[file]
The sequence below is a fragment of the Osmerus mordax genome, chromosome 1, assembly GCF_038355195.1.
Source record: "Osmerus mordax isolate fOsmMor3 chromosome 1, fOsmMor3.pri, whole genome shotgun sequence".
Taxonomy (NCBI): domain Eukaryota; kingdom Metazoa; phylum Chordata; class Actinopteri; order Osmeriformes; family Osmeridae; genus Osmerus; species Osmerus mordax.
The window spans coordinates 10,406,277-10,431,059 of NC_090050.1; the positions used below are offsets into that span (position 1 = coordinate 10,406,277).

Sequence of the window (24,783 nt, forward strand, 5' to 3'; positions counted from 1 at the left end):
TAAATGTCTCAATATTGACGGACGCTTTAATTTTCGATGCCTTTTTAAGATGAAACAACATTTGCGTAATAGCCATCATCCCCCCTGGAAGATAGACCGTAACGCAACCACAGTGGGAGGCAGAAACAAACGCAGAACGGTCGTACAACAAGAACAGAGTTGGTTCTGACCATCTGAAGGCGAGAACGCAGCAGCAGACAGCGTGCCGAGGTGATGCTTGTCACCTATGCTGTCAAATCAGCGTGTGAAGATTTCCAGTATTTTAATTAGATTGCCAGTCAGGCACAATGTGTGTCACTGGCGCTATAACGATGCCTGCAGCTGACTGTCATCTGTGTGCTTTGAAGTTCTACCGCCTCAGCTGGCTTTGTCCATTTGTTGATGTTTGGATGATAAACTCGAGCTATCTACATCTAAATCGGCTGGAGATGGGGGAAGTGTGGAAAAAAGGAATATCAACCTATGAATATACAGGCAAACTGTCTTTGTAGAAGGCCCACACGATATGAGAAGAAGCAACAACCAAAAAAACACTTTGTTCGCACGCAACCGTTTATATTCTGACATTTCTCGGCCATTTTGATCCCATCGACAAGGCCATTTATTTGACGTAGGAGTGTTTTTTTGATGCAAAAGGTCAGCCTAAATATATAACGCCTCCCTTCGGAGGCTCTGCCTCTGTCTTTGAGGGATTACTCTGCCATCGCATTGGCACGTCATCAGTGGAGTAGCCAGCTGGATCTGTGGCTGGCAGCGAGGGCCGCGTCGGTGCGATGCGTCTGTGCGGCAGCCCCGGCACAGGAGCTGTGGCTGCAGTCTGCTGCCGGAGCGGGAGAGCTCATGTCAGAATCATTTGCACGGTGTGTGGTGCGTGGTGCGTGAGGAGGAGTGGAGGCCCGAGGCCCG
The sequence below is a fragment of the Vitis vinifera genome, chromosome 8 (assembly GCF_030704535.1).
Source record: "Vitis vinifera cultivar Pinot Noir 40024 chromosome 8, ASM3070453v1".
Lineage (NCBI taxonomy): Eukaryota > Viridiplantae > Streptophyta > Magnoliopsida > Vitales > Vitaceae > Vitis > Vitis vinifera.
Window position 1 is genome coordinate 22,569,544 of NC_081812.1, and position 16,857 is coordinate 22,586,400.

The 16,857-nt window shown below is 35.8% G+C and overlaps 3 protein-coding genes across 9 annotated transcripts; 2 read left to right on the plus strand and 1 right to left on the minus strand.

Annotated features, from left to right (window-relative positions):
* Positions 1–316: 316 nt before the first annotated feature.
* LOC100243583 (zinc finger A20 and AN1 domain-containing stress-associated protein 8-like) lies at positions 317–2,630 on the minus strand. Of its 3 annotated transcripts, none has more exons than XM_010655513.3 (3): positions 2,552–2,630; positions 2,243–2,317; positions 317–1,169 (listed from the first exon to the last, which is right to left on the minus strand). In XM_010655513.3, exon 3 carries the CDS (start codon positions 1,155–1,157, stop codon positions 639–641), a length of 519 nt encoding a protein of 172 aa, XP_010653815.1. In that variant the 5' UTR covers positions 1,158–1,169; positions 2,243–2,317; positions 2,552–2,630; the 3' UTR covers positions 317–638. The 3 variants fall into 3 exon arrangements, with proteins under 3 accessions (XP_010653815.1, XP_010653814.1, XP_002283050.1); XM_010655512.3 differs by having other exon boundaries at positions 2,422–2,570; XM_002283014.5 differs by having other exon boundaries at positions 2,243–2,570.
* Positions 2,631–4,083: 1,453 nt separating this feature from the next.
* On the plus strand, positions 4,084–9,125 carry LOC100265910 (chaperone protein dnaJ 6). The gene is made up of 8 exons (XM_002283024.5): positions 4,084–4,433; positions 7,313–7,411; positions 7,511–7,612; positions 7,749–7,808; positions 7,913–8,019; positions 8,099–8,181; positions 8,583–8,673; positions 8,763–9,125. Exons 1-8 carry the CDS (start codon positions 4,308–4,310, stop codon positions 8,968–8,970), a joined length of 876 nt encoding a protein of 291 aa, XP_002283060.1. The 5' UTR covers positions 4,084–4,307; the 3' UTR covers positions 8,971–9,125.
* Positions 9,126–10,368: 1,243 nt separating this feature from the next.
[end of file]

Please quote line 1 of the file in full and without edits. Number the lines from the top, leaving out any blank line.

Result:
The sequence below is a fragment of the Osmerus mordax genome, chromosome 1, assembly GCF_038355195.1.